What Happened To Good Black Music?

Good music has always been a part of my life, but I’ve noticed within the past decade a serious downgrade in the artists that are getting signed to major labels.  To be frank; there simply is no GREAT TALENT out there.  Just average singers with more gimmick than substance.  There are a few notables, but when was the last time you felt AWE–like back in the day?

There was a time when singers, particularly the super talented superstars like Prince,Whitney Houston, Michael Jackson, Janet Jackson, Sade, Babyface, TLC, Toni Braxton, En Vogue, Brownstone, Boyz II Men, Tupac, Ice Cube, NWA, Geto Boyz, Public Enemy, Eric B. & Rakim, Gang Starr, A Tribe Called Quest, Queen Latifah, Mint Conditioned, R. Kelly, Notorious B.I.G., Lauren Hill, Mary J. Blige, Busta Rhymes, EPMD, Wu Tang Clan, Guy, et al., Black music was relentless and dominated 20 years ago.  But not anymore.

The people that were in the business back in the nineties have now either left or ventured into other areas of the business.

Napster changed the game.  It truly did.  Music has not been the same since.  Can’t blame the fans.  They had been telling the music industry through slow sales that they needed to “up” their game.  They were slow to respond; Napster woke them up. Link: http://entertainment.lilithezine.com/Napster-Revolution.html  And downloading music soon became the norm.  It literally killed the CD market and forced music stores to shut down.  Then came Itunes.  But as with all technology, this too is on its way out because of music playlist sites like Pandora and Iheartradio.  Sirius will probably soon replace traditional radio stations in the near future. Honestly, there are many different ways to listen to music these days.  But nothing can replace quality music–no matter how its played.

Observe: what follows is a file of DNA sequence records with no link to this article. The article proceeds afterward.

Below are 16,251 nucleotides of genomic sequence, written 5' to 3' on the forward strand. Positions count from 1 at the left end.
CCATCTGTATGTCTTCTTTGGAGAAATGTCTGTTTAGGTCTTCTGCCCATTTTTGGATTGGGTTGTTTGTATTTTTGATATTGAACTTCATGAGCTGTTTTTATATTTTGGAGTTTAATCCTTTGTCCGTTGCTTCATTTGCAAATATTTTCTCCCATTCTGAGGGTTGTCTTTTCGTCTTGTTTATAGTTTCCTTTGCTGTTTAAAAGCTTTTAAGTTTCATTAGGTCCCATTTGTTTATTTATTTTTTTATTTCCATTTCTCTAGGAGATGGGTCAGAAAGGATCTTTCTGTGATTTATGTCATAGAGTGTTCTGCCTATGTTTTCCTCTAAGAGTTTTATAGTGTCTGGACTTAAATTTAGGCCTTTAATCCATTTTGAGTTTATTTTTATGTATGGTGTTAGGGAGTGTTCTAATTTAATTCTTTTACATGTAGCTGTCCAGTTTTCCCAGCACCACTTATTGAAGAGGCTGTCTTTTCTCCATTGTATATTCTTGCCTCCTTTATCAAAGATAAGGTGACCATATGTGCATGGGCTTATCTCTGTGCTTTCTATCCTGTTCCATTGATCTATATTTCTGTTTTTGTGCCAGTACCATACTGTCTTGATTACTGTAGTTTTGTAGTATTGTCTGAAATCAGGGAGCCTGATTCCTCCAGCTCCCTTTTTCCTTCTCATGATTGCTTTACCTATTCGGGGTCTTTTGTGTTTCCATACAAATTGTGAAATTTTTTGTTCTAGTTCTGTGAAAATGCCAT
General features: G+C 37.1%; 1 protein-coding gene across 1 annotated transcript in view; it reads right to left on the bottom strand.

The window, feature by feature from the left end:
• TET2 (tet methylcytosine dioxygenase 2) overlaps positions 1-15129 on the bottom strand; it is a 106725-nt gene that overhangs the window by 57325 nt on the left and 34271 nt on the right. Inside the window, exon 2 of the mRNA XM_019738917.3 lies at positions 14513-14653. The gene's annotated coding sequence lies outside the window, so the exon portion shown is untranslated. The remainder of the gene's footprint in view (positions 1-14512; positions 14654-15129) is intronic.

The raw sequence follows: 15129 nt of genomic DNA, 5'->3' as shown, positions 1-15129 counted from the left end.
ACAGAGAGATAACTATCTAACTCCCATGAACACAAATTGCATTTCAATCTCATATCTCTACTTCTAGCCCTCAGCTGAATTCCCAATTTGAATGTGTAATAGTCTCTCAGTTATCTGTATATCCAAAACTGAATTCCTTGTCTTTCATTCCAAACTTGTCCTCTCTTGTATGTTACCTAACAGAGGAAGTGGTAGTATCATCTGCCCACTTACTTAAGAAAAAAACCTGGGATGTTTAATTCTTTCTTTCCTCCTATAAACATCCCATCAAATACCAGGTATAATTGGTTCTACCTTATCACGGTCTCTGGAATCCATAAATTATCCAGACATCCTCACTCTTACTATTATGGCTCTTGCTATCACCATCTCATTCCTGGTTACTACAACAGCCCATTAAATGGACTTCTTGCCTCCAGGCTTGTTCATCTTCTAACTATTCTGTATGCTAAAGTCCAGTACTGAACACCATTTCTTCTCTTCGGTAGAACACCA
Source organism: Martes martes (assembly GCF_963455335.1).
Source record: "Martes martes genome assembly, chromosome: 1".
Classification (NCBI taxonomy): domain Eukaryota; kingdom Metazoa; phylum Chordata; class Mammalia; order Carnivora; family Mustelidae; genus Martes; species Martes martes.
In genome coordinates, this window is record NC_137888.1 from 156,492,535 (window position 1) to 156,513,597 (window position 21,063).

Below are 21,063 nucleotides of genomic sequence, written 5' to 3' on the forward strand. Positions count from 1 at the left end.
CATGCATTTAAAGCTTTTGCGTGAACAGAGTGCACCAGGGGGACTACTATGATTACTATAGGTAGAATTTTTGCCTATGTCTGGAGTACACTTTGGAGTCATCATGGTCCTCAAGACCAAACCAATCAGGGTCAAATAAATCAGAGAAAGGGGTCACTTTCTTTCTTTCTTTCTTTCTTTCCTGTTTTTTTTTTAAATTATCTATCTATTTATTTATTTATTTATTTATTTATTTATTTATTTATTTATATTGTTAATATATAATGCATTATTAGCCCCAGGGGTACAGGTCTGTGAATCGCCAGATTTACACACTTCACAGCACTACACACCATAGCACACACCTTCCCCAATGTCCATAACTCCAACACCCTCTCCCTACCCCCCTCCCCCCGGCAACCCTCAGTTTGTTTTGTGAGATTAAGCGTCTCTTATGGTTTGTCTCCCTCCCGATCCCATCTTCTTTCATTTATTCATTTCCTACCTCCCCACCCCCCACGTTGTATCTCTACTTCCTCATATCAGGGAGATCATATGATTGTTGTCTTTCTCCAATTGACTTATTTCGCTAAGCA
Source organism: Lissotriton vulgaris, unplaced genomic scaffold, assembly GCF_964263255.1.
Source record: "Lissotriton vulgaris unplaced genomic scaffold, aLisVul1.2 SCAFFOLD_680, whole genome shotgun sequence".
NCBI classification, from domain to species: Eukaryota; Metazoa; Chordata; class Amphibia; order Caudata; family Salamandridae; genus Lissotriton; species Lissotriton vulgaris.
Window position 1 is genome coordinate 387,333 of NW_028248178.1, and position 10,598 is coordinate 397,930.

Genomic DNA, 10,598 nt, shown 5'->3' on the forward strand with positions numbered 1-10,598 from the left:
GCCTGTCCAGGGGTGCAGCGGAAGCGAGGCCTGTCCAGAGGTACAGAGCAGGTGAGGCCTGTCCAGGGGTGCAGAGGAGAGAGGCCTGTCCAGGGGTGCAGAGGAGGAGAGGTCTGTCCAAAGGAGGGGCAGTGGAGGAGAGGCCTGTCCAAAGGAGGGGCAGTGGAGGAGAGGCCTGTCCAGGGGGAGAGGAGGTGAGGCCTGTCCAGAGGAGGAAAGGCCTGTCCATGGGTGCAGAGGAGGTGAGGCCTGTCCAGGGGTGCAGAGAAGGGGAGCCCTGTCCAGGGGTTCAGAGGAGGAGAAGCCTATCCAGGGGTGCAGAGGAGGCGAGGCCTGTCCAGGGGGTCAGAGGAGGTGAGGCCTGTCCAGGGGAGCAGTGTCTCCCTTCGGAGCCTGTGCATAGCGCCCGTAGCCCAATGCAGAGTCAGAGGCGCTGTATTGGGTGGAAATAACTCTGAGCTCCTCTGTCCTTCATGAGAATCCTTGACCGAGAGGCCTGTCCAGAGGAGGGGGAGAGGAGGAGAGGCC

But how can we demand better talent if so many people keep buying bad music by mediocre artists?

I chuckle as I think back to when I was young and my parent’s generation hated my generation’s music.  After all, they grew up with the Motown sound, James Brown, Aretha Franklin, Sam Cooke, to name a few…and that music inspired music for the seventies generation, which inspired mine.  All without a doubt GREAT MUSIC.

However, if music reflects the culture, then this generation is dead.  The music being put out absolutely is forgettable.

There are many underground artists that don’t get any recognition, but fans that are tuned in know about them.  Like Kindred The Family Soul, Anthony Hamilton, David Alexander, and Raashan Patterson to name a few.

Music gives us joy and improves the environment.  I just can’t fathom that one day, this may be a thing of the past if things don’t change.

 

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23 comments on “What Happened To Good Black Music?

  1. retroamp says:

    Hi from Australia.
    I am a n old white guy born in the early fifties and as long as I can remember the music that black americans made made was and is my favourite.From the early r&b and rock and roll of Little Richard and Fats Domino ect. a spark was ignited in me to me to find out mre and hear everything that formed a path from blues to hip hop.One of the reasons that British and Aussie people appreciated the sounds of black America was it just sounded great.The Rolling Stones and the Beatles covered heaps of early rock and blues and gave many artists a new lease on life inour respective countries.